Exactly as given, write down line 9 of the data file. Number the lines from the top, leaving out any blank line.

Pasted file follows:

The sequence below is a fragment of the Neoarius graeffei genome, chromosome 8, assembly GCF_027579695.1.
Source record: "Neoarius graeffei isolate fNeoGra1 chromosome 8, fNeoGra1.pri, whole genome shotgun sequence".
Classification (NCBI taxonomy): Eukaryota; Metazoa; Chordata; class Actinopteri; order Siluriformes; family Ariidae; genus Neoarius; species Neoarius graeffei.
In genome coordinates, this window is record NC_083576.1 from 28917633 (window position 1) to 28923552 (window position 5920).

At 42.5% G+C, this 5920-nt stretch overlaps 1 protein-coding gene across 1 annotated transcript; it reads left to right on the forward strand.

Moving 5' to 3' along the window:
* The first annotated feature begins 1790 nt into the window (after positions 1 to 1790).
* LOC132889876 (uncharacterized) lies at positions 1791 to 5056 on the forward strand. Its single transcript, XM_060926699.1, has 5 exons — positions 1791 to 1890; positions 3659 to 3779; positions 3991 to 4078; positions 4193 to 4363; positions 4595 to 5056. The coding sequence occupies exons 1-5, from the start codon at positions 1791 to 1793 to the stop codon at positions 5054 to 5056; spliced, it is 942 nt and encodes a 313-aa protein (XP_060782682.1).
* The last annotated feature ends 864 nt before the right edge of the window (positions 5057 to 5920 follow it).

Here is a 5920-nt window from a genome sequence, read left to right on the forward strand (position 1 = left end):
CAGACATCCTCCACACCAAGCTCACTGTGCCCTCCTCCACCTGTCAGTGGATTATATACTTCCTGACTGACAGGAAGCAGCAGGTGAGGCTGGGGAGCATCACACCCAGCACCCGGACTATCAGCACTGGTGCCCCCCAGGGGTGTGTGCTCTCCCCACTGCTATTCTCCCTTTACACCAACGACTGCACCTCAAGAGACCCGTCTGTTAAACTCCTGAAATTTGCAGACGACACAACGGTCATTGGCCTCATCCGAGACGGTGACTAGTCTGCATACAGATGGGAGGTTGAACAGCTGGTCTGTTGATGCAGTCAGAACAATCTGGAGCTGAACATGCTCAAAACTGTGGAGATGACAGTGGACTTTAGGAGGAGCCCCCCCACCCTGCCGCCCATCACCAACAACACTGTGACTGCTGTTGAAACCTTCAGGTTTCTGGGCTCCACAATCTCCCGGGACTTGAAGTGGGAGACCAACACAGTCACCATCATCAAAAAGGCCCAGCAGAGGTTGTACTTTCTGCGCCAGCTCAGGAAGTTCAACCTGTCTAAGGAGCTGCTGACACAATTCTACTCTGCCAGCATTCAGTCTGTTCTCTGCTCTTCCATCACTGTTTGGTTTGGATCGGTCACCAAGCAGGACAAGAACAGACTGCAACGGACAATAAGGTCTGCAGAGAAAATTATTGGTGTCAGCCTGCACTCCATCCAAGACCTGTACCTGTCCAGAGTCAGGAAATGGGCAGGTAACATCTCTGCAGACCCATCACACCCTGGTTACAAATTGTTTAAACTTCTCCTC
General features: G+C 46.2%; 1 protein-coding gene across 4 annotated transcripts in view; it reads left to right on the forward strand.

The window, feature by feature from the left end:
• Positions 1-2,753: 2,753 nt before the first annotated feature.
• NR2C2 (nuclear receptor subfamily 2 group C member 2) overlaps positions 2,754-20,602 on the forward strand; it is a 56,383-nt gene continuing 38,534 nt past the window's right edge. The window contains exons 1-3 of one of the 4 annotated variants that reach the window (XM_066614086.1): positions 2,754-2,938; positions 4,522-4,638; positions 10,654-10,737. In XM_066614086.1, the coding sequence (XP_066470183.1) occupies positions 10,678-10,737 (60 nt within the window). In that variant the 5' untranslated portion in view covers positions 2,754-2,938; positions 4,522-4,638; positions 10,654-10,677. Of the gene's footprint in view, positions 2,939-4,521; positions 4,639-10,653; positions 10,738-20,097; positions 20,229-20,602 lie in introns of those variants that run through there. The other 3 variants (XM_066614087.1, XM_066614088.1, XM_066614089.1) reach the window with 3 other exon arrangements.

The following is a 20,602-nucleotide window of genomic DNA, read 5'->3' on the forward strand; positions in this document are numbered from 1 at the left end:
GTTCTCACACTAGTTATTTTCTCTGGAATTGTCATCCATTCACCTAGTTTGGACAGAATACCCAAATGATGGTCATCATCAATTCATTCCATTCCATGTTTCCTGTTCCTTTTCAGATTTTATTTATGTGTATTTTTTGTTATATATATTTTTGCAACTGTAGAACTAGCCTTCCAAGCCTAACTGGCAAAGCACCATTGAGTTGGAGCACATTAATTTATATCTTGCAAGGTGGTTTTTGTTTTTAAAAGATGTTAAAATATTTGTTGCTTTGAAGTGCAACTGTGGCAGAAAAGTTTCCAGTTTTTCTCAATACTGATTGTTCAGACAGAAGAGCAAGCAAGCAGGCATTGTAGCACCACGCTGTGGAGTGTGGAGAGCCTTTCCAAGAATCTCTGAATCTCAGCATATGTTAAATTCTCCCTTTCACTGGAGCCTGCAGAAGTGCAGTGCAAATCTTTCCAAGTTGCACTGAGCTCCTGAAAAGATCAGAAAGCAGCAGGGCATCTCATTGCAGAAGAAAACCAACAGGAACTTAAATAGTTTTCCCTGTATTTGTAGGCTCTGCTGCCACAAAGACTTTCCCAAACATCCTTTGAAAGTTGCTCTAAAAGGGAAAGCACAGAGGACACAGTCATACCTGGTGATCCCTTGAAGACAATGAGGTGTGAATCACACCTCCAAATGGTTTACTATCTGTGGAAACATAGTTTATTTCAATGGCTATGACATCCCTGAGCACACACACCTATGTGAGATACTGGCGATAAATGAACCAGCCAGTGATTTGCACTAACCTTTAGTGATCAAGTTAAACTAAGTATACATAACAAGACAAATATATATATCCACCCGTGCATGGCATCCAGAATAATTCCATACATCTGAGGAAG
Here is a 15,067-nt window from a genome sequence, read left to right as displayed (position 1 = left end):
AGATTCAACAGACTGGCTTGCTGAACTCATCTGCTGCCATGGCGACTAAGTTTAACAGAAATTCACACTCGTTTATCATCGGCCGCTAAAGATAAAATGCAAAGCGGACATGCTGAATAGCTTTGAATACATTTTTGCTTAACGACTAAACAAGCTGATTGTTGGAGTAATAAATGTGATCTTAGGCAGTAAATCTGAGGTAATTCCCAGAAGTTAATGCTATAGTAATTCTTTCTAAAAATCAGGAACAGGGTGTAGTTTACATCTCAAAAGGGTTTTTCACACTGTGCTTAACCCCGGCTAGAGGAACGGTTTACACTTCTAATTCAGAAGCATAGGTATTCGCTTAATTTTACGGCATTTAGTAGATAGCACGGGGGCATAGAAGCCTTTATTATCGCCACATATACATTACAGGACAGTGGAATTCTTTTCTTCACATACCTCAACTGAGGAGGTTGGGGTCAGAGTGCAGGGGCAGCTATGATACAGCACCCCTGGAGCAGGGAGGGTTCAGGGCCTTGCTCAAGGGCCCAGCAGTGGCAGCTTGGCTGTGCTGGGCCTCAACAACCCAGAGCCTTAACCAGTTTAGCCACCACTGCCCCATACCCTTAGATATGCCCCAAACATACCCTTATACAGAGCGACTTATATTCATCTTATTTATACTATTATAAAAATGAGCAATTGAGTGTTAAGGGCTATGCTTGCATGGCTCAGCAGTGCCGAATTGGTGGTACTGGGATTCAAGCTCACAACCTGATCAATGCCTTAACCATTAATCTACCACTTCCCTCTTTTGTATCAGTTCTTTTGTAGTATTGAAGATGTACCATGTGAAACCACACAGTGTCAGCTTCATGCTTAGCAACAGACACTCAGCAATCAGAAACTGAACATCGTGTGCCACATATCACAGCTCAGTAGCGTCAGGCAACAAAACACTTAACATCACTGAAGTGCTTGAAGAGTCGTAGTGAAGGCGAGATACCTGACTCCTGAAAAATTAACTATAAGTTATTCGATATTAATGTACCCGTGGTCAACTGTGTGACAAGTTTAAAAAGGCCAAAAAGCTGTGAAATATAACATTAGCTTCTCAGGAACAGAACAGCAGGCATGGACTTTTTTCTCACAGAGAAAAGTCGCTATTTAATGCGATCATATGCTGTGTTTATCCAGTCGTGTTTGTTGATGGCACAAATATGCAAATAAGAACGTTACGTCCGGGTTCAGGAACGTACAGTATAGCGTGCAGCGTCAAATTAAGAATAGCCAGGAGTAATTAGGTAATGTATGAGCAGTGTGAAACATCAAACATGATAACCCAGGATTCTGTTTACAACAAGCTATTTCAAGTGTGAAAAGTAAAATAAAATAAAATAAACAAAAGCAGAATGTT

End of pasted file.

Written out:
* The last annotated feature ends 864 nt before the right edge of the window (positions 5057 to 5920 follow it).